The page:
Wednesday, September 29, 2010

Your Manuscript: Nine Rules to Follow

It's been two crazy weeks! Work, projects, and a few curve balls life threw at me have interrupted my writing and my blogging :(

Don't you just hate it when your writing takes the backseat?

I promise to fill you in regarding my trip to Toronto for the Word on the Street Book Festival. In the meantime, I will share these nine pointers I got from the Writer's Digest on September 28, 2010.

Here’s editor Anica Mrose Rissi’s list of what you can do to increase your book’s chances of making it out of the slush pile and into the spotlight.

1. Revise, revise, revise! I don’t want to read your first draft, ever. (Tip: Your novel isn’t ready to send to me until you can describe it in one sentence.)
2. Start with conflict and tension to raise questions, arouse curiosity and (like musical dissonance) create the need for resolution.
3. Start with the story you’re telling, not with the back story. Throw the reader directly into a conflict and let her get to know your characters through their actions. (Yes, this is another way of saying, “Show, don’t tell.”)
4. Give the reader something to wonder about and a sense of where the story is going—of what’s at stake.
5. Avoid explaining too much too soon. And, don’t be obvious. Trust your readers. Trust your characters. Trust your writing. If you find that chunks of your story need to include long explanations, go back in and write those chunks better, until the story explains itself.
6. Make sure your story has both a plot arc and an emotional arc. Cross internal conflict with external conflict. Give your characters moral dilemmas, and force them to deal with the consequences of their choices.
7. Read your dialogue out loud. When revising, ask yourself, “What is the point of this dialogue?” (Just as you should be asking, “What is the point of this sentence? What is the point of this scene?”)
8. Use adjectives, adverbs and dialogue tags only sparingly. (See “trust your readers,” above.)
9. Make sure your details matter.


  1. I hope you don't mind but I'm copying and pasting this on word to print and keep next to me to give me a constant slap whenever I slip up! Being in the throes of a re-write of a re-write of a re-write... I need all the help I can get, thank you!

    BTW - I love "Your novel isn’t ready to send to me until you can describe it in one sentence". I've got mine down to 4 sentences so I think it's progress! LOL!

    Take care

  2. Hi there, Old Kitty,
    By all means, go ahead and copy-paste the post. It's a reprint from the Writer's Digest. I'm glad you'll use it as a constant reminder. ;)
    Say hello to Charlie.

  3. What a great list! Thanks for sharing it with us. I think the hardest one for me is #6 followed by #8.

  4. Great points! And then there's Jane Yolen's advise...Butt in Chair...(I'm highly uncomfortable with using the B word after 17 years of teaching, but she is have to sit and write to have success.)

  5. This is a great list. Especially revise, revise, revise. Can't wait to hear about the Word on the Street book festival.

  6. Hi Suzie,
    Glad you like the list. That's why I'm sharing it with my fellow bloggers. I think the revision part is a headache for me ;)

    Hi Sharon,
    I think the 'butt in chair' advice is a good one ;)I wish I could sit more often so I could get more writing done.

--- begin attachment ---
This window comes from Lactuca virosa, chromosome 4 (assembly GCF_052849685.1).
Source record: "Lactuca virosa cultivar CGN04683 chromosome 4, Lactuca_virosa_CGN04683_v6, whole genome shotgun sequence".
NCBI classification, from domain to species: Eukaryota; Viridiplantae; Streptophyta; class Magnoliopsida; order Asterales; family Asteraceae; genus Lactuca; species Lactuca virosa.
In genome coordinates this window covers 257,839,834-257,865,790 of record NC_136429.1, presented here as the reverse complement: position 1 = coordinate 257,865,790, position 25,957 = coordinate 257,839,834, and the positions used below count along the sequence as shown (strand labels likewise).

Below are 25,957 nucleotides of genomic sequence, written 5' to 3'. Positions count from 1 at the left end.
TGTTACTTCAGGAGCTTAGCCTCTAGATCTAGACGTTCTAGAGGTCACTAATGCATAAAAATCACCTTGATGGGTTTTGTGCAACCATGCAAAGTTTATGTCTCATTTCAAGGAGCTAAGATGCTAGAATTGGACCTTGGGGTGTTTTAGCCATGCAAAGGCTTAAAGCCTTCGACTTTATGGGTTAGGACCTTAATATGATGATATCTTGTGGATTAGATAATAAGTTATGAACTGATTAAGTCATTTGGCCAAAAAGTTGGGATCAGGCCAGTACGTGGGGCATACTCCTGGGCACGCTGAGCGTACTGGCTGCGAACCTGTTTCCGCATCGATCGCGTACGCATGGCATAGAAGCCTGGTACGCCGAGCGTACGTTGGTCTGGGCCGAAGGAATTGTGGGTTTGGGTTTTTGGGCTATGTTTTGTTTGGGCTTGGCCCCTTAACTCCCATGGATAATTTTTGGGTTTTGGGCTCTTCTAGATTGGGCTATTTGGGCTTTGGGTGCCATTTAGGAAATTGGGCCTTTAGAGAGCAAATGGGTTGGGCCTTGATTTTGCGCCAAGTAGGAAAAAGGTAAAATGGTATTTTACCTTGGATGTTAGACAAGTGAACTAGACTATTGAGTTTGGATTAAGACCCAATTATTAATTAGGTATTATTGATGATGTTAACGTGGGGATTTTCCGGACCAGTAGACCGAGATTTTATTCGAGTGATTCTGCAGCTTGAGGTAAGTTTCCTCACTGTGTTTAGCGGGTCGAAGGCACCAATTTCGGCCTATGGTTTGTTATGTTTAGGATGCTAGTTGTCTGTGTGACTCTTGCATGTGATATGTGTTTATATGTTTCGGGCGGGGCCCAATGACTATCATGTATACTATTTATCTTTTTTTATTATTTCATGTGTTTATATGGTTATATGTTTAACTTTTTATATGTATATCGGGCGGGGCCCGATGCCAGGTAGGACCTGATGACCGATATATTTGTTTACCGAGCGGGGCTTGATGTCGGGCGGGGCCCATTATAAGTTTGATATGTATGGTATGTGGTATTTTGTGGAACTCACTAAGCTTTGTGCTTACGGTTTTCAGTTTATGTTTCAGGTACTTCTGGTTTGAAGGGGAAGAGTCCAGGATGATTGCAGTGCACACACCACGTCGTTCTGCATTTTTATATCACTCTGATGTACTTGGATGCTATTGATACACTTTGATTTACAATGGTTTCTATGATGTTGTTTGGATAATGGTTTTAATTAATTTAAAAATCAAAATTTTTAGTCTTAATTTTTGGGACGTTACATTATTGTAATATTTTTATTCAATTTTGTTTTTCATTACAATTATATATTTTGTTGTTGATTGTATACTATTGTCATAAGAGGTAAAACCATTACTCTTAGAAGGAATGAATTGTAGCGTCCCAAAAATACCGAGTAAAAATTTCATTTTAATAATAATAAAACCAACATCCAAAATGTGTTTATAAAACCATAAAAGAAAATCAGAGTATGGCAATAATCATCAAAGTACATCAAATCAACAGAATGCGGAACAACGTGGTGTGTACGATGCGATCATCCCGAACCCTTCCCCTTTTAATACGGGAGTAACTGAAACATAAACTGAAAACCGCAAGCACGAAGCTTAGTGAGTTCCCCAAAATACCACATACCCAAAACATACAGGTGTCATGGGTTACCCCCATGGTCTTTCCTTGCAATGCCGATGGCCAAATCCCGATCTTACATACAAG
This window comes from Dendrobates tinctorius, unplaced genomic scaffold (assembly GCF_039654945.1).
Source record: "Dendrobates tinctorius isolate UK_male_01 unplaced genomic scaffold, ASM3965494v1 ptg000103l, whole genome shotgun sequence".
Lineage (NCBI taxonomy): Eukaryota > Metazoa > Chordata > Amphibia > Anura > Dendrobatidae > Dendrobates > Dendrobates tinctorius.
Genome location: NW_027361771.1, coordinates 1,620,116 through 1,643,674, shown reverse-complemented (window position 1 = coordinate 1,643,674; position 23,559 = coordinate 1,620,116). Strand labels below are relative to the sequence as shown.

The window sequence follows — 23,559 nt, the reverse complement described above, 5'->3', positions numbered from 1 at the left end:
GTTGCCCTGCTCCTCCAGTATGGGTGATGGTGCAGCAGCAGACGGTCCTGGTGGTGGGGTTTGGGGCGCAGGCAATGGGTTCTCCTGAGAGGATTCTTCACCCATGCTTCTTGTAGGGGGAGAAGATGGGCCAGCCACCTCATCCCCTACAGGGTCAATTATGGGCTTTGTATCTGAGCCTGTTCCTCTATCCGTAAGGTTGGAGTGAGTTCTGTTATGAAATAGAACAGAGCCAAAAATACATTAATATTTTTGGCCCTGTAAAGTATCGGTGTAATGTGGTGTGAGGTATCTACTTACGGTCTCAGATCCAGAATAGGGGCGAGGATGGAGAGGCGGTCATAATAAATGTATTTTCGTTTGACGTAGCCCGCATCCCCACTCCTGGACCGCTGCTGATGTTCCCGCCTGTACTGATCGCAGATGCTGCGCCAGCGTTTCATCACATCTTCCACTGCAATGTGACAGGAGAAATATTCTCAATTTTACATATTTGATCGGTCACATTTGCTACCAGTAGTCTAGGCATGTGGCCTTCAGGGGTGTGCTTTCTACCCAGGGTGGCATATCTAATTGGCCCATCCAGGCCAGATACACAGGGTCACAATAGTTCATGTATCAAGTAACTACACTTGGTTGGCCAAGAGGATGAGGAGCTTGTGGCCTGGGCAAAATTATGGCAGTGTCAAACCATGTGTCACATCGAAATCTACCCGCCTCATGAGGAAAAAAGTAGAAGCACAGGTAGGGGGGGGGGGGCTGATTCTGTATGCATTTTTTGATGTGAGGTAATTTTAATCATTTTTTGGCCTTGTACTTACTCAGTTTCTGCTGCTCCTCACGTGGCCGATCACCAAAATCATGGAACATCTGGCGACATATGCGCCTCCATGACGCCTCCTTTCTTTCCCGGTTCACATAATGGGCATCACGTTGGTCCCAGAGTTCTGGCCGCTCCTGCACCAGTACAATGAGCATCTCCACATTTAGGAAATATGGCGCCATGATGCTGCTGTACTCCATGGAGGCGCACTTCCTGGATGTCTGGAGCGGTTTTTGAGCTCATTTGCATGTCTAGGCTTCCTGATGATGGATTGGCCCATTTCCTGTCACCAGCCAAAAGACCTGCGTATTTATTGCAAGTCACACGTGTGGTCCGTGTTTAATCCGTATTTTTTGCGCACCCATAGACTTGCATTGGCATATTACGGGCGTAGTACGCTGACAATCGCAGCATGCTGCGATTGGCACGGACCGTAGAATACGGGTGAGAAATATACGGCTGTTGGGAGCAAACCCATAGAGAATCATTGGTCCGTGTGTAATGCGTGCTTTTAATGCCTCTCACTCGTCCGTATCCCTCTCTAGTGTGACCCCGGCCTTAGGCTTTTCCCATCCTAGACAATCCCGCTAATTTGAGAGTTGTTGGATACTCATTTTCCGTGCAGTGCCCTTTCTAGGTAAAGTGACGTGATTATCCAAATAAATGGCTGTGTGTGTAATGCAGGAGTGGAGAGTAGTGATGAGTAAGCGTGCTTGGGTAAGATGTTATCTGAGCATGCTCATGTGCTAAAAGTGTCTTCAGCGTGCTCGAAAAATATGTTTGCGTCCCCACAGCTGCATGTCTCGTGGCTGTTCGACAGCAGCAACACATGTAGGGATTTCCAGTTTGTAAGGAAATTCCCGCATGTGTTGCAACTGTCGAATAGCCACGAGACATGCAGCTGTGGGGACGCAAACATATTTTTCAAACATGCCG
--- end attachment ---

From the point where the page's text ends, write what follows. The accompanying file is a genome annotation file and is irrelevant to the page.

Hi Melissa,
    I'm with you on that one. As I told Suzie, I really dread the revision part :(
    I'll write a post about my WOTS experience this weekend.
    Keep writing!

  7. Thanks for sharing this Claudia! Its a great list!

    ANd thanks for your nice comment on my blog post yesterday!


  8. I go blank the minute I need to revise, I think am just being stubborn.
    Thanks for posting this, I more than most need this

  9. Hi Cathy,
    I enjoy visiting your blog to see what else you've painted ;)

    Hi Joanna,
    I think we writers have a love/hate relationship with editing ;) Ugh! I dread this process but it has to be done.
    Thanks for stopping by, Joanna.

  10. I'm glad I found your blog - you have loads of great info here! I, too, am going to print this off to help keep me focused. While I'm not at the revising stage yet, I think I'll still try to keep it in mind! Thanks again!

  11. Hi Debbie,
    Welcome to my blog and thank you for joining!
    I joined your blog as well. ;)
    I'm happy to hear you find my blog informative and useful. Hope to see you here often.
    I'll visit yours too.
    Keep on writing!

  12. Thanks for that, very useful. Glad to find you.

  13. Hi Carole,
    Welcome to my blog community! Happy to have you over ;)
    Please leave me your blog address so I can visit you as well. I clicked on the blog you have there but it's blank.
    Hope to see you here often.

  14. Thanks for these tips. It's like a reference guide.

  15. Ahh.. I know what you mean about writing taking a backseat. It seems like it's taken up permanent residence there for me!

    Great tips, extremely useful :)

    I can't wait to hear about your trip!

  16. Hi Tomica,
    Thanks for stopping by and leaving a message ;)

    Hi WritingNut,
    We all go through this phase, I think. We just have to be strong and put our writing in our priority list. :)
    Thanks for sharing your comment.

  17. That's a great list :) I'm going over my first draft and I can barely remember what I wrote. It takes so long to edit though. I'm still dreading the thought of making major changes. But I am noticing a ton of unnecessary details.

    I know a quarter or so of the story in, I eliminated a character because I'd read that you shouldn't have two similar characters. I think it really made the story better because now I can focus more on the three main characters; the story is too small for a fourth.